How many hikes?

Reema Sharma

The issue of deciding the priority between economic growth and price rise is getting trickier day by day. What should be RBI’s stance at this point of time? Should it focus upon combating inflation or should the spotlight be upon stimulating waning economic growth? The question is not about either –or, it’s all about what should be treated first.

Negativism has become the order of the economic scenario in the country. Stock market, value of Rupee v/s dollar, overall growth target, everything seems disturbing. On top of that, worsening global economic uncertainties and political turmoil at home pose a serious threat to the overall economy of the country.

Added to this, India’s industrial output has tumbled for the first time in more than two years. This also highlights the susceptibility of India’s economy which has set its growth target for the Financial Year 11-12 at nine percent and later slashing it down to 7.5 percent.

Independent surveys have time and again pointed out that the GDP may go down below seven percent. The issue right now is: will lower IIP strengthen the case for the RBI to ease its monetary tightening policy? The matter becomes even more pertinent when Asia’s third-largest economy is on the brink of cooling off rapidly.

In its desperate effort to clamp down on inflation, RBI has raised benchmark lending rates 13 times since March 2010. For the past 12 months, inflation on average has been hovering around double digit figures. Headline inflation for the month of November was recorded at 9.11 percent as against 9.73 percent in October. This is still above the RBI’s comfort zone of five to six percent.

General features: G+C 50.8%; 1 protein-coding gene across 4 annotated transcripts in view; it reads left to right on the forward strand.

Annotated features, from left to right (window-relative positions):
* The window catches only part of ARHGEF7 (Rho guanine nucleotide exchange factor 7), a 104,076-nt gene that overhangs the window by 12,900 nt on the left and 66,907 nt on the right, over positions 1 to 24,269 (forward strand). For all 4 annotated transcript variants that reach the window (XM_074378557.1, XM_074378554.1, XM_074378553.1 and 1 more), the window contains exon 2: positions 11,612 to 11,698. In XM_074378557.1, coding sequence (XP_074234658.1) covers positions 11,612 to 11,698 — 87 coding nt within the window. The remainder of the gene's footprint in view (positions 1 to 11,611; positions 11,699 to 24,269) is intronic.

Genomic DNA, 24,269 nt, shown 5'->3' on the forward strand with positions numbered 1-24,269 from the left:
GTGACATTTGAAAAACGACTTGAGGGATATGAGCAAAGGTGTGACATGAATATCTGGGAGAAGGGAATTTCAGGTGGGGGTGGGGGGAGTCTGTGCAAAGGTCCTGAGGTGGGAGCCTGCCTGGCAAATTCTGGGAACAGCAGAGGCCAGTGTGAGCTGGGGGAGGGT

This is like a double edged sword; a little deviation here and there might prove fatal. In the last review, RBI had indicated that there could be a pause in rate hikes if inflation situation improves.

However, this Thursday, government data showed that food inflation eased to 4.35 percent, its lowest level in over four years. The fall in India’s annual food inflation in late November indicated that the RBI’s interest hikes are having the desired effect, but with annual overall inflation still higher than 9 percent, it is still a matter of concern.

India has slashed its full-year growth forecast amid slowing domestic and global demands, with officials warning the government was facing a serious balance of trade problem and will have a tough time meeting its fiscal deficit target.

Rupee has fallen more than 18 percent this year against the dollar. The volatility of rupee threatens to create a negative spiral for India which imports more than three-fourth of its oil requirements. The vicious circle too appears to be endless. Continuous rupee depreciation would result in widening current account deficit and that would keep the rupee under constant pressure.

Right now focus should be laid upon halting the policy rates. A cut in the CRR which has been at constant 6 percent since May 2008 will also help in the liquidity inflow. This decision may not be the only panacea to tackle the declining economic scenario but investor’s confidence might surely return. Psychological security is all that can fill in the blanks!

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